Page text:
As a community, we have proven either unwilling or unable so far to provide from infancy the support that all children and their families need to be ready for school. Then when a student leaves high school, whether as a graduate or dropout, they are sent off largely unready and unsupported. This is systems failure at its worst and at a very high cost in human potential. It is not the fault of any one child, teacher, parent, principal or superintendent; indeed, many are making heroic efforts to change the system. Rather, it is every citizen’s responsibility.

This report is about provoking the disruption of the status quo so that meaningful, systemic improvement that results in significantly improved student outcomes takes place. “Constructive” disruption has the purpose of building something better. In the following pages, we will faithfully report the data that show little or no progress. We will also point to what needs to happen to overcome the inequity and injustice of what’s happening to our children and, frankly, to the adults doing their best within a system that is failing them as well.

Download full report

This report – for the fifth consecutive year – documents little progress in how well we, as a region, educate our children. As a result of our work, we’ve learned some things: We know it doesn’t have to be this way. We know every child has the ability to learn. We know systemic racism in education, and in other systems like housing and healthcare, is preventing significant numbers of children, through no fault of their own, from reaching their full potential. We know that despite the best efforts of many educators, the public education system widens the gap among white, Black and Hispanic children in every school.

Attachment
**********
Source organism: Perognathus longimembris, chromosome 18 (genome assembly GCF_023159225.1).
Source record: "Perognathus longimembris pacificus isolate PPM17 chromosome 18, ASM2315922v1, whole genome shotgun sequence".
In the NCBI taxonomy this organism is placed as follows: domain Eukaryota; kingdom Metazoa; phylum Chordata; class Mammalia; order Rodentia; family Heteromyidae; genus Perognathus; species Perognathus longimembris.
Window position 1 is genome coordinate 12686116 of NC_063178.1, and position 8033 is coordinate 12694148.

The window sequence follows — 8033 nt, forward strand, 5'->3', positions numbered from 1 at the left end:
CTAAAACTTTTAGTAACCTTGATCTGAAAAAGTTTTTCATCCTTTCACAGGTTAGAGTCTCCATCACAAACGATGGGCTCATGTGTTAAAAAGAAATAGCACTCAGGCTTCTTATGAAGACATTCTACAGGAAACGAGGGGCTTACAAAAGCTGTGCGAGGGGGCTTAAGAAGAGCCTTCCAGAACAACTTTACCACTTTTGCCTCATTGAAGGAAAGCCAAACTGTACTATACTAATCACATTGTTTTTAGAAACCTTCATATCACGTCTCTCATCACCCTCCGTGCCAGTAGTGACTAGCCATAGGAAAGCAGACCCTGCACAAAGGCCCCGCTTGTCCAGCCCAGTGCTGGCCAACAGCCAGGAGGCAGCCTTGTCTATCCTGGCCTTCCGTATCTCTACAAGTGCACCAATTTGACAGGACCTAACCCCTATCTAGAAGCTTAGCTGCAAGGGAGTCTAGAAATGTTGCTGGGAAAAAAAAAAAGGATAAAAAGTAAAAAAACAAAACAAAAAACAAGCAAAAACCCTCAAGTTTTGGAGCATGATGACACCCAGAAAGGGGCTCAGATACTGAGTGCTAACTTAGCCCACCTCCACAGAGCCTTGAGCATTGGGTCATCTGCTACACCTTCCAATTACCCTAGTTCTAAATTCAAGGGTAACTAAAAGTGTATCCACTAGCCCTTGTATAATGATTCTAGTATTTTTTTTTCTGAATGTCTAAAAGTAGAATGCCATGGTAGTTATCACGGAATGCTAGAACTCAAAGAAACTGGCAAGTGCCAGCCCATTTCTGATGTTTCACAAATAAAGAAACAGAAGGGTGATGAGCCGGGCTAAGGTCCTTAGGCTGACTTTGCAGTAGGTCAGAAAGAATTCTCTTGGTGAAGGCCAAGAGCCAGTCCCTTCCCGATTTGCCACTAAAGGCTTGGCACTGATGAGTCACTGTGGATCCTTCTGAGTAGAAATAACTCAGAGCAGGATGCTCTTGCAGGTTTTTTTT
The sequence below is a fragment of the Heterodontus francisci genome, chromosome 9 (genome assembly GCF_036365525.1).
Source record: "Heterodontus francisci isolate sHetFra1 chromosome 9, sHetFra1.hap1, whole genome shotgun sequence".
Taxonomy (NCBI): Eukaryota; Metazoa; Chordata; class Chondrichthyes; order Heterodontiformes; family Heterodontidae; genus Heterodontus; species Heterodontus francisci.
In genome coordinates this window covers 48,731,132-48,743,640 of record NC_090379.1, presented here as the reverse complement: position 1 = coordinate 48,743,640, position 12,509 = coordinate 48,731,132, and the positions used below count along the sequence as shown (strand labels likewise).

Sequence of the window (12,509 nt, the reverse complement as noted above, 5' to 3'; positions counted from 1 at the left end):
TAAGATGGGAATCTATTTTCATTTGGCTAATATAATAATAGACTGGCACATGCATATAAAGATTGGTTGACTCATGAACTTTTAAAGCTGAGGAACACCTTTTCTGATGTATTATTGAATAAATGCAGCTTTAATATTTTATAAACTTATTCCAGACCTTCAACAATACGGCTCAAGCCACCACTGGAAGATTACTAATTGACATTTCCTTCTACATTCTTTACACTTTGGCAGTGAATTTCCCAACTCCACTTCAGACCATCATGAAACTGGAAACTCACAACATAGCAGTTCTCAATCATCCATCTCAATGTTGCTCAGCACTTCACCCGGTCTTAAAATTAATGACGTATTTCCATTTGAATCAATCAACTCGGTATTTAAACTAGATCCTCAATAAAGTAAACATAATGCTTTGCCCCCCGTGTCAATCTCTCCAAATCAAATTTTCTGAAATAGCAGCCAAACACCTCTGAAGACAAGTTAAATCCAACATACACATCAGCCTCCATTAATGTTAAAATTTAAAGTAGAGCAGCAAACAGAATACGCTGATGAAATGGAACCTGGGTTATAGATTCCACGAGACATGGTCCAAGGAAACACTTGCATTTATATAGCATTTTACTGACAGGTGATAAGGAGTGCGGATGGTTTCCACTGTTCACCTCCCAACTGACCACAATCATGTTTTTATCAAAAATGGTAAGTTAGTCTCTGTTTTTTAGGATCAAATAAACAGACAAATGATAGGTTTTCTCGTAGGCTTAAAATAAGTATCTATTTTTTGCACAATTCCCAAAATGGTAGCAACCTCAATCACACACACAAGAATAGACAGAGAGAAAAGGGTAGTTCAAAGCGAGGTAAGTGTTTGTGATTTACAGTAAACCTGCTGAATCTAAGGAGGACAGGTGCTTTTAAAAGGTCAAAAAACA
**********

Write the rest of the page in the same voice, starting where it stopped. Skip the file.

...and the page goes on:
Just reporting proficiency and readiness rates along with the 2025 targets – agreed upon by community leaders in 2016 – is no longer enough. It has become clear that insufficient attention to equity is the central issue impeding educational attainment. This report first identifies how inequity shows itself across the continuum (pages 5-11), then transitions to actions and disruptions that are needed to cause public education to support the success of every child from birth (pages 12-13). Systems change is hard, takes time and requires that all of us think and act differently with respect to equity for children.

Download full report

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Contact Us

2180 McMillan Avenue #71544

North Charleston, SC 29415